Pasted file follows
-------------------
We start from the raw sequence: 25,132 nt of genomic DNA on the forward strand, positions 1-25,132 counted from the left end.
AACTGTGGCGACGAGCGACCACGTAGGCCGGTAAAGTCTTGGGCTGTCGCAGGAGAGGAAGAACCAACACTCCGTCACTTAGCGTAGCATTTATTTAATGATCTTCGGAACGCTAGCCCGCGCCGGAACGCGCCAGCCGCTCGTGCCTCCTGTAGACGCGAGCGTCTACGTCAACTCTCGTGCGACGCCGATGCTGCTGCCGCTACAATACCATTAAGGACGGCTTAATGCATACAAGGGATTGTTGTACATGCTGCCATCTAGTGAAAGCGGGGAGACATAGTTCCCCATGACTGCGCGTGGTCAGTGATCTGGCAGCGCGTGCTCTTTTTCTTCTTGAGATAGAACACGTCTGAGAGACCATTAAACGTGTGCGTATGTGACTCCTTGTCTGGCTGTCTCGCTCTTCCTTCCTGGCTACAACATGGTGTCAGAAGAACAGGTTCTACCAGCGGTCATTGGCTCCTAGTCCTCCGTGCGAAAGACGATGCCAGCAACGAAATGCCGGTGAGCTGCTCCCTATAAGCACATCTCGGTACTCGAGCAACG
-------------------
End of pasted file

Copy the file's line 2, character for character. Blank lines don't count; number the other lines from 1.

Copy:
AACTGTGGCGACGAGCGACCACGTAGGCCGGTAAAGTCTTGGGCTGTCGCAGGAGAGGAAGAACCAACACTCCGTCACTTAGCGTAGCATTTATTTAATGATCTTCGGAACGCTAGCCCGCGCCGGAACGCGCCAGCCGCTCGTGCCTCCTGTAGACGCGAGCGTCTACGTCAACTCTCGTGCGACGCCGATGCTGCTGCCGCTACAATACCATTAAGGACGGCTTAATGCATACAAGGGATTGTTGTACATGCTGCCATCTAGTGAAAGCGGGGAGACATAGTTCCCCATGACTGCGCGTGGTCAGTGATCTGGCAGCGCGTGCTCTTTTTCTTCTTGAGATAGAACACGTCTGAGAGACCATTAAACGTGTGCGTATGTGACTCCTTGTCTGGCTGTCTCGCTCTTCCTTCCTGGCTACAACATGGTGTCAGAAGAACAGGTTCTACCAGCGGTCATTGGCTCCTAGTCCTCCGTGCGAAAGACGATGCCAGCAACGAAATGCCGGTGAGCTGCTCCCTATAAGCACATCTCGGTACTCGAGCAACG